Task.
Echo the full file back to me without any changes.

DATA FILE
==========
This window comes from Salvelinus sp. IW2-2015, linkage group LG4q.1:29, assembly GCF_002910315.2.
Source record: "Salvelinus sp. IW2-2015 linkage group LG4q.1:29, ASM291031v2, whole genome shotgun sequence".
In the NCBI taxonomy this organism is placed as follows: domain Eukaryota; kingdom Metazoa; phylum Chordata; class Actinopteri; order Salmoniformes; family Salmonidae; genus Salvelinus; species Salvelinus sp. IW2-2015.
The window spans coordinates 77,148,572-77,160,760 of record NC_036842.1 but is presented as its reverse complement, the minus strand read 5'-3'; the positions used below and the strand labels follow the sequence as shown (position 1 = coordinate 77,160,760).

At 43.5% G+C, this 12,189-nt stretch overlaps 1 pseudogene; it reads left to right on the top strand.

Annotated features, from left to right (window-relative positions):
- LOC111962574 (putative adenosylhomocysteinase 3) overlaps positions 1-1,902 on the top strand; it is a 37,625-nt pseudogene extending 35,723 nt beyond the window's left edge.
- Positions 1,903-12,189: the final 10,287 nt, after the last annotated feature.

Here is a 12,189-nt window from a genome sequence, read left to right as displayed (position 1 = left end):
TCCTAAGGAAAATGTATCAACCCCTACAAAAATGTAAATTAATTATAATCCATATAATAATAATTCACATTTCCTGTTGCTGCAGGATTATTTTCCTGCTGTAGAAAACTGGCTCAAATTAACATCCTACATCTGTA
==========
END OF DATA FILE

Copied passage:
This window comes from Salvelinus sp. IW2-2015, linkage group LG4q.1:29, assembly GCF_002910315.2.
Source record: "Salvelinus sp. IW2-2015 linkage group LG4q.1:29, ASM291031v2, whole genome shotgun sequence".
In the NCBI taxonomy this organism is placed as follows: domain Eukaryota; kingdom Metazoa; phylum Chordata; class Actinopteri; order Salmoniformes; family Salmonidae; genus Salvelinus; species Salvelinus sp. IW2-2015.
The window spans coordinates 77,148,572-77,160,760 of record NC_036842.1 but is presented as its reverse complement, the minus strand read 5'-3'; the positions used below and the strand labels follow the sequence as shown (position 1 = coordinate 77,160,760).

At 43.5% G+C, this 12,189-nt stretch overlaps 1 pseudogene; it reads left to right on the top strand.

Annotated features, from left to right (window-relative positions):
- LOC111962574 (putative adenosylhomocysteinase 3) overlaps positions 1-1,902 on the top strand; it is a 37,625-nt pseudogene extending 35,723 nt beyond the window's left edge.
- Positions 1,903-12,189: the final 10,287 nt, after the last annotated feature.

Here is a 12,189-nt window from a genome sequence, read left to right as displayed (position 1 = left end):
TCCTAAGGAAAATGTATCAACCCCTACAAAAATGTAAATTAATTATAATCCATATAATAATAATTCACATTTCCTGTTGCTGCAGGATTATTTTCCTGCTGTAGAAAACTGGCTCAAATTAACATCCTACATCTGTA